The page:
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  #799067 14-Apr-2013 09:50
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Lizard1977: I'm not sure what the wiring is in the original part of the house. In the newer part, I think it's white sheathed cabling, but I've never really looked.


Ok. The white modern stuff is called TPS (Tough Plastic Sheath). The older black rubber stuff is called TRS (Tough Rubber Sheath) this is the stuff that's a fire hazard because the rubber can become brittle and crumble away. Our house has the latter. Frown




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  #799097 14-Apr-2013 11:02
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Getting underfloor is tricky, and obviously peeking inside the walls is trickier. Would the wiring be visible in the roof space? That's reasonably easy to access, and if the wiring up there was indicative of the rest of the house, then I should be able to get a good idea of things.

 
 
 
 


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  #799101 14-Apr-2013 11:08
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Lizard1977: Getting underfloor is tricky, and obviously peeking inside the walls is trickier. Would the wiring be visible in the roof space? That's reasonably easy to access, and if the wiring up there was indicative of the rest of the house, then I should be able to get a good idea of things.


Why? Do you have a very low crawl space?

It should be quite visible in your attic. Have a peek up there and maybe take a pic.




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  #799106 14-Apr-2013 11:15
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Low crawl space, with only a narrow manhole indoors. Also, when we were having an aerial installed after we bought the house, the installer said there was a beam or foundation pile or something blocking access to part of the house. Never been brave enough to explore it myself. Actually, I'm wondering whether it will pose a problem for the UFB installers...

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  #799116 14-Apr-2013 11:31
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Lizard1977: Low crawl space, with only a narrow manhole indoors. Also, when we were having an aerial installed after we bought the house, the installer said there was a beam or foundation pile or something blocking access to part of the house. Never been brave enough to explore it myself. Actually, I'm wondering whether it will pose a problem for the UFB installers...


Sounds like it could be a bit of a challenge under there mate!

I know of a few houses where they've added an extension on and there's no physical access from one part of the ring foundation to the next part, not good if you need to run new services, etc.

I'm lucky at our place; there's between about 500 - 1000 mm of access under the house which has allowed me to install (or have installed) under floor insulation, stormwater drainage, new plumbing, network cables, airconditioning tubing, a sump pump, new sewer line...

If access is particularly tight in a few spots, you could always dig down a bit to be able to crawl under an obstacle - depending on how claustrophobic you might be.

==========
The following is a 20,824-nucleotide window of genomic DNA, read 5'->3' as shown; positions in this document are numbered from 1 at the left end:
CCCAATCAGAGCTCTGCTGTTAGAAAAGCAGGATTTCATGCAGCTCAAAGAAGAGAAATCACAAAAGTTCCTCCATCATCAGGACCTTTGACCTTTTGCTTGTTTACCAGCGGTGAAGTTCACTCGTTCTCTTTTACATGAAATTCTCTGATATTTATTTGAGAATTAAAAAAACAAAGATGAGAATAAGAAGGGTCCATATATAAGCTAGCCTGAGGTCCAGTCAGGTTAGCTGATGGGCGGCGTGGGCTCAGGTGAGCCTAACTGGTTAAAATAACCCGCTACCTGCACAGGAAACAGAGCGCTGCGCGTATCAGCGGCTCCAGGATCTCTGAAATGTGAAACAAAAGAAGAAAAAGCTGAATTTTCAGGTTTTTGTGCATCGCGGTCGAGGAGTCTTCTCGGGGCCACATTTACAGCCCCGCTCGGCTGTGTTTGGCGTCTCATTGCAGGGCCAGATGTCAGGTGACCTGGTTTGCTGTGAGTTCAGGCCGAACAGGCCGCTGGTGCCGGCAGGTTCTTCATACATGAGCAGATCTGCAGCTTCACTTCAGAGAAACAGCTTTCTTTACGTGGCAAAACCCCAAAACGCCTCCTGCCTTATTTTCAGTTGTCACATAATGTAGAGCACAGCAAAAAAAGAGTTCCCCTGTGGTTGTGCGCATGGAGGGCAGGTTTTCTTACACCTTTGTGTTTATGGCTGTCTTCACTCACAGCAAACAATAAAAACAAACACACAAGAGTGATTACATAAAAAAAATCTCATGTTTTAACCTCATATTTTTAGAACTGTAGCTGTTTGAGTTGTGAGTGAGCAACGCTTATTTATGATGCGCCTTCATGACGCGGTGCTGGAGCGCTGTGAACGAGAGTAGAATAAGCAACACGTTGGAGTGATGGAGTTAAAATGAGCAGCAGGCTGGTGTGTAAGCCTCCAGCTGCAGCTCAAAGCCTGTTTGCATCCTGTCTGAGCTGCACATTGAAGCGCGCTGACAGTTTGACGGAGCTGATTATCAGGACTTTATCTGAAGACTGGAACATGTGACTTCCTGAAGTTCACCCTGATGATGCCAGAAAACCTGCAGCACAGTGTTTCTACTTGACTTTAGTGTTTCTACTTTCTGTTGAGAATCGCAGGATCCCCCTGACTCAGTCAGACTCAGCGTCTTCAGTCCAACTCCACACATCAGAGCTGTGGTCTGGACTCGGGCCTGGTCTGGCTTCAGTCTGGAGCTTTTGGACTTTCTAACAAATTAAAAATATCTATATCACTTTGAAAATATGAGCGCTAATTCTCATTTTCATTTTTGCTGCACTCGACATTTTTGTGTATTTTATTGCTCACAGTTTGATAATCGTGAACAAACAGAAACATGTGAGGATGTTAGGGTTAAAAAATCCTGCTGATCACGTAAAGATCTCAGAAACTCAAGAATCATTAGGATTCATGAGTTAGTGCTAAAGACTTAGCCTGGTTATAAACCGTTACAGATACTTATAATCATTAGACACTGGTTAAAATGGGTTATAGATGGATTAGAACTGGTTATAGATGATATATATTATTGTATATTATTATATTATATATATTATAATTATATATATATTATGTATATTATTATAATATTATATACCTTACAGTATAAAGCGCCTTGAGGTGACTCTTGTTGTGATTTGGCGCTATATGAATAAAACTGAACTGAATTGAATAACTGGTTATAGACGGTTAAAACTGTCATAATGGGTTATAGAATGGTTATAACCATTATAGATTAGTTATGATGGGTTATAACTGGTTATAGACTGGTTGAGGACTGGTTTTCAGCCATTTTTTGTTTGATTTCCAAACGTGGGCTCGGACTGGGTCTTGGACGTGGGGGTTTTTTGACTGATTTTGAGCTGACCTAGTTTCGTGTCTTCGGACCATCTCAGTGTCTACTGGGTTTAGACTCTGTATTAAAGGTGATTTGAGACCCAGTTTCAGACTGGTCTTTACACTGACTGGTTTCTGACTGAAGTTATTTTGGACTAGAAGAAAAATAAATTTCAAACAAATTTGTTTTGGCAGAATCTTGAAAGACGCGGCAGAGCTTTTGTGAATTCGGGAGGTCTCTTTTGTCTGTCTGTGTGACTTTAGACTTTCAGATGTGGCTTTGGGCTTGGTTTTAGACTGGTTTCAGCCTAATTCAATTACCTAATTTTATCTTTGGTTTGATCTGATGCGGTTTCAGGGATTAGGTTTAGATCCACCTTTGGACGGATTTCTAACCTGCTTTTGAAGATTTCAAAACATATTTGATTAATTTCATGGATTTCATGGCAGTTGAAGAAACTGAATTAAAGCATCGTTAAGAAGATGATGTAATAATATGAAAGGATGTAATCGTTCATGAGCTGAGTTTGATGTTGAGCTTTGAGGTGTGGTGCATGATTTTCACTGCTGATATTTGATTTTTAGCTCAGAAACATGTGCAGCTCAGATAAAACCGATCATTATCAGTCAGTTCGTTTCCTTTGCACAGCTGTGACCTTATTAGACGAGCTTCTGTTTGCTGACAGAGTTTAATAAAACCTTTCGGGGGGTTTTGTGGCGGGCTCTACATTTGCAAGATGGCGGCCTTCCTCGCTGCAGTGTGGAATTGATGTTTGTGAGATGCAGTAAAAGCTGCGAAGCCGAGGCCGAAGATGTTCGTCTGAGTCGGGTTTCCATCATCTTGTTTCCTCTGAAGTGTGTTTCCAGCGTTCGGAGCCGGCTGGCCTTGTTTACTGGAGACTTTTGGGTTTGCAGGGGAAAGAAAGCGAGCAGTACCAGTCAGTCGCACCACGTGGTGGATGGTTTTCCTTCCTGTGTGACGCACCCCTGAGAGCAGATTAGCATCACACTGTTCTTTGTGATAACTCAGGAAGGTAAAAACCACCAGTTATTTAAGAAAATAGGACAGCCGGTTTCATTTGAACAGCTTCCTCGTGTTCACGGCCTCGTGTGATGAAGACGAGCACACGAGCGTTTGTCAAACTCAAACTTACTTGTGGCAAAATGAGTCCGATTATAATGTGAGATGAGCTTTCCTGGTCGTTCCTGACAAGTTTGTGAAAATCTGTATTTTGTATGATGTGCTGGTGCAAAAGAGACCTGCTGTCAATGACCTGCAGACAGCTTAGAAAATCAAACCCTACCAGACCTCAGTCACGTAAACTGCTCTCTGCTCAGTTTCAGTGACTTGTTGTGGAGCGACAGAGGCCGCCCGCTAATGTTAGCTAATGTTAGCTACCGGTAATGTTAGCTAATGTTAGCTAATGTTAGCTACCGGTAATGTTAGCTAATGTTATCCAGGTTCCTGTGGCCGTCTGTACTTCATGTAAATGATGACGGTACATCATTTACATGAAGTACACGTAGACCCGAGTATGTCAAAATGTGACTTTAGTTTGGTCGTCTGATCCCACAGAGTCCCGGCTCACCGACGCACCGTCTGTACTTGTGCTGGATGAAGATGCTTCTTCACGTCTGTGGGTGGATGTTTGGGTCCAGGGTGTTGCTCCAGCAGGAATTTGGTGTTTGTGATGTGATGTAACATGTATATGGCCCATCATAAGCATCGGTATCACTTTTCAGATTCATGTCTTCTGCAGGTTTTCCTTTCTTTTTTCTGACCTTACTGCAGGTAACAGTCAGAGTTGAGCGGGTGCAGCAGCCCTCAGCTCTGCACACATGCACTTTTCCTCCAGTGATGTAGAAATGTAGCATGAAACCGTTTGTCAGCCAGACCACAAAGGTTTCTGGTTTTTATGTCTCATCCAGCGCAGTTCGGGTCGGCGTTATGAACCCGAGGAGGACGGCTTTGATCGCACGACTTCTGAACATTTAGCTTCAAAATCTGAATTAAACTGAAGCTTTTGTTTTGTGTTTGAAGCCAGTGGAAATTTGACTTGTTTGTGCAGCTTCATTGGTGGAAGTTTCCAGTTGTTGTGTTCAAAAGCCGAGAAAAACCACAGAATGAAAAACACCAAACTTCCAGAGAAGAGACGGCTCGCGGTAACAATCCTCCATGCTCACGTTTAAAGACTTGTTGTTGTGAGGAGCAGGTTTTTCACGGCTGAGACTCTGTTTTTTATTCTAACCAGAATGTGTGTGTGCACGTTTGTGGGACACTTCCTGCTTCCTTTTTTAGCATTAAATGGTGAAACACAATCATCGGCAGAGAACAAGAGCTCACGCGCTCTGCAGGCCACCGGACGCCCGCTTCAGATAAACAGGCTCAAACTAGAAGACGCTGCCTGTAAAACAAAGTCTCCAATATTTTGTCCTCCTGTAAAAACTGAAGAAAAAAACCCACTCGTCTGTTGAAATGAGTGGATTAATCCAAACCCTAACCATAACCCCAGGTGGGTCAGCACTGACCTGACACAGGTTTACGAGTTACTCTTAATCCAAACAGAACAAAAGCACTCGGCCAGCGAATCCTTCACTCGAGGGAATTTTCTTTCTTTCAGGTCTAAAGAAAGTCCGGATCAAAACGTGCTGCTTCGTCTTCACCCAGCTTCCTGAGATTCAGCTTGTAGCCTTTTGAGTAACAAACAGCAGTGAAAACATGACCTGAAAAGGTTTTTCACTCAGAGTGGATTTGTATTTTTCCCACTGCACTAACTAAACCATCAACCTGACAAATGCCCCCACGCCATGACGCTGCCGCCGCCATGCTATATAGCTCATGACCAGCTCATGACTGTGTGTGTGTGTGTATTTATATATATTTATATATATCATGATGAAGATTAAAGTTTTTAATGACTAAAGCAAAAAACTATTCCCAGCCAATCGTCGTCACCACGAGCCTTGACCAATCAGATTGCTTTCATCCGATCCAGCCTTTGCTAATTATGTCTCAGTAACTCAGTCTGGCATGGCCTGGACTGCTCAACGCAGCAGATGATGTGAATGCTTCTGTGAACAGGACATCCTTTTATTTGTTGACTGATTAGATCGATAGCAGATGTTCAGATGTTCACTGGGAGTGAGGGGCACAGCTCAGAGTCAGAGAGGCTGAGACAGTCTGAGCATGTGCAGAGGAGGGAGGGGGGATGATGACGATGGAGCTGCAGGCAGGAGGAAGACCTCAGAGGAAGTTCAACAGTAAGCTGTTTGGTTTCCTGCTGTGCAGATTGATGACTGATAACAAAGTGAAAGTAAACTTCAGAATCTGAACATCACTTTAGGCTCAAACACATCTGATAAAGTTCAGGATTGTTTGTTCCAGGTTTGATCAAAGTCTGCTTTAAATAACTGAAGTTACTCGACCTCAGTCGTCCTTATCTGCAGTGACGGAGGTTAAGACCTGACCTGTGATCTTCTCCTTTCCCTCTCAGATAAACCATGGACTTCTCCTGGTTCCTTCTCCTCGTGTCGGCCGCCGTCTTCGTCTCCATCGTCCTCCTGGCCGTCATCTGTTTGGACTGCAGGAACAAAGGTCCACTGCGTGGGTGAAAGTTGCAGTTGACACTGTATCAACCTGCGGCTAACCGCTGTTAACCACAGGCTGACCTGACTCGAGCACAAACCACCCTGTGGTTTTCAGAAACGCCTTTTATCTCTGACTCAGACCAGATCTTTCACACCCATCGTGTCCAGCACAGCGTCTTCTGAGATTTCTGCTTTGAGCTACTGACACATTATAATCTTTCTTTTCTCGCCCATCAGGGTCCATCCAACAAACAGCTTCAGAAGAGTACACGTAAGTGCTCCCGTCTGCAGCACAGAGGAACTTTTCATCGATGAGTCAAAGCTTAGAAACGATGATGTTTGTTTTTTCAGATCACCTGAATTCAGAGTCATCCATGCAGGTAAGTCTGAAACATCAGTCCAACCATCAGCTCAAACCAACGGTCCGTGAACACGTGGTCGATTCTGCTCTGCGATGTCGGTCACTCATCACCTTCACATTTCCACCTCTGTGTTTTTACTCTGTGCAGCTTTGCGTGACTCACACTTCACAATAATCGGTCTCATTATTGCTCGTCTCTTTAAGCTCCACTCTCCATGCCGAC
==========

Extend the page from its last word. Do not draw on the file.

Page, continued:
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  #799132 14-Apr-2013 12:27
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Another added danger that creates the fire risk with TRS is that it uses a steel conductor, this is quite high resistance, hence with a short it may not blow nodern MCB's hence a fire starts

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  #799143 14-Apr-2013 13:00
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chiefie: I'd definitely recommend drilling holes and get the networking on real hard wire is the best way.
...
It's slightly more "satisfying" than WiFi.


I agree with chiefie. I'd only use it short-term or where there is no reasonable cabling option.

I've used homeplug/powerline adapters for years and found that the actual performance compared to theoretical performance is much worse than for dedicated cabling. On ethernet I've got up to 80% whereas powerline never did better than 40% and was usually more like 20%. The problem is that interference from other electrical devices mean that it functions more like Wifi with contention from neighbouring systems. So not only does bandwidth drop but so does consistency. This means that if you don't have enough headroom in your bandwidth and sufficient buffering then you will find that video stutters. The lack of consistency is also noticeable with online gaming which has nowhere near the bandwidth requirement.

 
 
 
 


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  #799167 14-Apr-2013 14:39
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just out of interest, when did TRS become banned in the building code?

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  #799210 14-Apr-2013 17:05
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cyril7: Another added danger that creates the fire risk with TRS is that it uses a steel conductor, this is quite high resistance, hence with a short it may not blow nodern MCB's hence a fire starts

Cyril


Never seen TRS with steel conductors, never seen domestic wiring with any kind of steel conductors, You may be seeing the tinned copper wire that looks steel coloured


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  #799213 14-Apr-2013 17:07
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kornflake: just out of interest, when did TRS become banned in the building code?


TRS has never been banned by the building code, it is quite legal to still use TRS but TRS is quite a bit more expensive than TPS and not as robust



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